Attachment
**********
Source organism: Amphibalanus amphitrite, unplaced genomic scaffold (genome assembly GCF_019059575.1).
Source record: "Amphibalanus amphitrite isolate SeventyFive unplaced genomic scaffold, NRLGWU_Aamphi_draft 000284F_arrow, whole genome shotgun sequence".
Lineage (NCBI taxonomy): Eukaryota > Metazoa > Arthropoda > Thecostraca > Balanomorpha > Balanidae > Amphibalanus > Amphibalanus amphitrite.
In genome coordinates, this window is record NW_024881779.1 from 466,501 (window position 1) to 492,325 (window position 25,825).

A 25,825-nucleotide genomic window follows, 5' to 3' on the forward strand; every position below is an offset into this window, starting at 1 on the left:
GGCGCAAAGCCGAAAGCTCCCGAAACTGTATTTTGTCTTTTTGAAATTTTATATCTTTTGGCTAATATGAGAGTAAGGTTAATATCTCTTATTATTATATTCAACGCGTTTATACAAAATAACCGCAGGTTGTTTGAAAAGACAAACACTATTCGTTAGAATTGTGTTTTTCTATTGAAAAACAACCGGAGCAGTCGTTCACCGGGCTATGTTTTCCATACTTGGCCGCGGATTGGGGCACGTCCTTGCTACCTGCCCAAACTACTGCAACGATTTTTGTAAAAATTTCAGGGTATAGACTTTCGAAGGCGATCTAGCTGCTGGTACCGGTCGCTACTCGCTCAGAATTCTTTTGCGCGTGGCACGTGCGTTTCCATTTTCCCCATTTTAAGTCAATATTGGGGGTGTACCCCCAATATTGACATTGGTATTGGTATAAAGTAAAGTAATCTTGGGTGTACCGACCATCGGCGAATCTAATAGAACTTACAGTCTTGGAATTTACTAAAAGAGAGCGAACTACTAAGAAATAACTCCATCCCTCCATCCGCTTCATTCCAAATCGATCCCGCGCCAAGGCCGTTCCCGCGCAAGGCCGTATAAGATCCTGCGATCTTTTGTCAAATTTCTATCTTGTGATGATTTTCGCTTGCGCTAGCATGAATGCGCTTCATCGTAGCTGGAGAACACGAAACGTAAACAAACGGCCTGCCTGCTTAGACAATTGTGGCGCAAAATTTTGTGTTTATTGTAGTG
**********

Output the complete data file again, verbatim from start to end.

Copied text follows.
Source organism: Amphibalanus amphitrite, unplaced genomic scaffold (genome assembly GCF_019059575.1).
Source record: "Amphibalanus amphitrite isolate SeventyFive unplaced genomic scaffold, NRLGWU_Aamphi_draft 000284F_arrow, whole genome shotgun sequence".
Lineage (NCBI taxonomy): Eukaryota > Metazoa > Arthropoda > Thecostraca > Balanomorpha > Balanidae > Amphibalanus > Amphibalanus amphitrite.
In genome coordinates, this window is record NW_024881779.1 from 466,501 (window position 1) to 492,325 (window position 25,825).

A 25,825-nucleotide genomic window follows, 5' to 3' on the forward strand; every position below is an offset into this window, starting at 1 on the left:
GGCGCAAAGCCGAAAGCTCCCGAAACTGTATTTTGTCTTTTTGAAATTTTATATCTTTTGGCTAATATGAGAGTAAGGTTAATATCTCTTATTATTATATTCAACGCGTTTATACAAAATAACCGCAGGTTGTTTGAAAAGACAAACACTATTCGTTAGAATTGTGTTTTTCTATTGAAAAACAACCGGAGCAGTCGTTCACCGGGCTATGTTTTCCATACTTGGCCGCGGATTGGGGCACGTCCTTGCTACCTGCCCAAACTACTGCAACGATTTTTGTAAAAATTTCAGGGTATAGACTTTCGAAGGCGATCTAGCTGCTGGTACCGGTCGCTACTCGCTCAGAATTCTTTTGCGCGTGGCACGTGCGTTTCCATTTTCCCCATTTTAAGTCAATATTGGGGGTGTACCCCCAATATTGACATTGGTATTGGTATAAAGTAAAGTAATCTTGGGTGTACCGACCATCGGCGAATCTAATAGAACTTACAGTCTTGGAATTTACTAAAAGAGAGCGAACTACTAAGAAATAACTCCATCCCTCCATCCGCTTCATTCCAAATCGATCCCGCGCCAAGGCCGTTCCCGCGCAAGGCCGTATAAGATCCTGCGATCTTTTGTCAAATTTCTATCTTGTGATGATTTTCGCTTGCGCTAGCATGAATGCGCTTCATCGTAGCTGGAGAACACGAAACGTAAACAAACGGCCTGCCTGCTTAGACAATTGTGGCGCAAAATTTTGTGTTTATTGTAGTG